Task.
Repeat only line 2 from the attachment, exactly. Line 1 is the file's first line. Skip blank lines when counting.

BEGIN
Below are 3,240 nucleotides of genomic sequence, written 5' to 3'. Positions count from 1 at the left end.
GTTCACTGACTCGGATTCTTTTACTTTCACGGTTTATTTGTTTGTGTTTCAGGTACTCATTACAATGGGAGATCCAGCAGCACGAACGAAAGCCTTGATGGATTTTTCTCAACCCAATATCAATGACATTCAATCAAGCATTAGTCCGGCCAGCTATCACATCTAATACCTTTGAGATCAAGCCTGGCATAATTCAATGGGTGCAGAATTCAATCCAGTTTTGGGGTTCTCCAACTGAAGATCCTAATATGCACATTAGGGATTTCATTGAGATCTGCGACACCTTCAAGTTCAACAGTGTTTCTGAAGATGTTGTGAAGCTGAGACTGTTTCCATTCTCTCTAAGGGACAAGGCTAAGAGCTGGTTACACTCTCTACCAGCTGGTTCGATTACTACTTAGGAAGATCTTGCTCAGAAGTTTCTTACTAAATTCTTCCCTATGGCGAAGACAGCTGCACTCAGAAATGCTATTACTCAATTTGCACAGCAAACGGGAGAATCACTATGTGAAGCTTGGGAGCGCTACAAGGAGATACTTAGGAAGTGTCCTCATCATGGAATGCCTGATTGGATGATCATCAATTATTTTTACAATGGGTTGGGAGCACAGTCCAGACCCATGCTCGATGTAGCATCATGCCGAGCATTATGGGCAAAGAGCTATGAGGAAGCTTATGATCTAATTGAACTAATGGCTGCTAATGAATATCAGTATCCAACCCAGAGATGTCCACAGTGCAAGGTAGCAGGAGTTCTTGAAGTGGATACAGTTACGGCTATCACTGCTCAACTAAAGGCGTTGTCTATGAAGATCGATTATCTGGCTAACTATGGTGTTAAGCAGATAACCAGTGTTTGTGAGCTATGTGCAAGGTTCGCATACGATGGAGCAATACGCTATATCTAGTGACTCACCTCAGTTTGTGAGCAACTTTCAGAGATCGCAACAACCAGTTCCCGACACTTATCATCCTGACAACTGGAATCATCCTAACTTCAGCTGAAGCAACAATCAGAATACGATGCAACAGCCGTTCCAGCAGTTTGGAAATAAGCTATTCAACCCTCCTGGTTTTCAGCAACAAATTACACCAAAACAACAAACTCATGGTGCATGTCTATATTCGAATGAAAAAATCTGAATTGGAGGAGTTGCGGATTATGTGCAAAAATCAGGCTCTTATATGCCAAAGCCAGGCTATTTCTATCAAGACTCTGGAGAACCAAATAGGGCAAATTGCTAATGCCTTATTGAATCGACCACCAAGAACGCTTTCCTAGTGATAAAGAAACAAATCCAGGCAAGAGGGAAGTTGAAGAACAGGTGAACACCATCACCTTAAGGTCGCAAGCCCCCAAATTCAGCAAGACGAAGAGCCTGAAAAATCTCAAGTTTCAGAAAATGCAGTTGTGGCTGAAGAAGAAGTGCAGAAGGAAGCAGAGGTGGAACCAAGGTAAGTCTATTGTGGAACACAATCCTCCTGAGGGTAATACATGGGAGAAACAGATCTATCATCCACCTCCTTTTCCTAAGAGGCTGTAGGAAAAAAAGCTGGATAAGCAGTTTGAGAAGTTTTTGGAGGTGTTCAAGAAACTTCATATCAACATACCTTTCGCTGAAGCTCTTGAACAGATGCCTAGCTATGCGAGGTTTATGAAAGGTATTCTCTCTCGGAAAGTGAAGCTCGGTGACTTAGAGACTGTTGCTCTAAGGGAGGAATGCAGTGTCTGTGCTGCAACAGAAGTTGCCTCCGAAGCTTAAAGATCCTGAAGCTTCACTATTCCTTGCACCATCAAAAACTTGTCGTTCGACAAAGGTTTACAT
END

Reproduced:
GTTCACTGACTCGGATTCTTTTACTTTCACGGTTTATTTGTTTGTGTTTCAGGTACTCATTACAATGGGAGATCCAGCAGCACGAACGAAAGCCTTGATGGATTTTTCTCAACCCAATATCAATGACATTCAATCAAGCATTAGTCCGGCCAGCTATCACATCTAATACCTTTGAGATCAAGCCTGGCATAATTCAATGGGTGCAGAATTCAATCCAGTTTTGGGGTTCTCCAACTGAAGATCCTAATATGCACATTAGGGATTTCATTGAGATCTGCGACACCTTCAAGTTCAACAGTGTTTCTGAAGATGTTGTGAAGCTGAGACTGTTTCCATTCTCTCTAAGGGACAAGGCTAAGAGCTGGTTACACTCTCTACCAGCTGGTTCGATTACTACTTAGGAAGATCTTGCTCAGAAGTTTCTTACTAAATTCTTCCCTATGGCGAAGACAGCTGCACTCAGAAATGCTATTACTCAATTTGCACAGCAAACGGGAGAATCACTATGTGAAGCTTGGGAGCGCTACAAGGAGATACTTAGGAAGTGTCCTCATCATGGAATGCCTGATTGGATGATCATCAATTATTTTTACAATGGGTTGGGAGCACAGTCCAGACCCATGCTCGATGTAGCATCATGCCGAGCATTATGGGCAAAGAGCTATGAGGAAGCTTATGATCTAATTGAACTAATGGCTGCTAATGAATATCAGTATCCAACCCAGAGATGTCCACAGTGCAAGGTAGCAGGAGTTCTTGAAGTGGATACAGTTACGGCTATCACTGCTCAACTAAAGGCGTTGTCTATGAAGATCGATTATCTGGCTAACTATGGTGTTAAGCAGATAACCAGTGTTTGTGAGCTATGTGCAAGGTTCGCATACGATGGAGCAATACGCTATATCTAGTGACTCACCTCAGTTTGTGAGCAACTTTCAGAGATCGCAACAACCAGTTCCCGACACTTATCATCCTGACAACTGGAATCATCCTAACTTCAGCTGAAGCAACAATCAGAATACGATGCAACAGCCGTTCCAGCAGTTTGGAAATAAGCTATTCAACCCTCCTGGTTTTCAGCAACAAATTACACCAAAACAACAAACTCATGGTGCATGTCTATATTCGAATGAAAAAATCTGAATTGGAGGAGTTGCGGATTATGTGCAAAAATCAGGCTCTTATATGCCAAAGCCAGGCTATTTCTATCAAGACTCTGGAGAACCAAATAGGGCAAATTGCTAATGCCTTATTGAATCGACCACCAAGAACGCTTTCCTAGTGATAAAGAAACAAATCCAGGCAAGAGGGAAGTTGAAGAACAGGTGAACACCATCACCTTAAGGTCGCAAGCCCCCAAATTCAGCAAGACGAAGAGCCTGAAAAATCTCAAGTTTCAGAAAATGCAGTTGTGGCTGAAGAAGAAGTGCAGAAGGAAGCAGAGGTGGAACCAAGGTAAGTCTATTGTGGAACACAATCCTCCTGAGGGTAATACATGGGAGAAACAGATCTATCATCCACCTCCTTTTCCTAAGAGGCTGTAGGAAAAAAAGCTGGATAAGCAGTTTGAGAAGTTTTTGGAGGTGTTCAAGAAACTTCATATCAACATACCTTTCGCTGAAGCTCTTGAACAGATGCCTAGCTATGCGAGGTTTATGAAAGGTATTCTCTCTCGGAAAGTGAAGCTCGGTGACTTAGAGACTGTTGCTCTAAGGGAGGAATGCAGTGTCTGTGCTGCAACAGAAGTTGCCTCCGAAGCTTAAAGATCCTGAAGCTTCACTATTCCTTGCACCATCAAAAACTTGTCGTTCGACAAAGGTTTACAT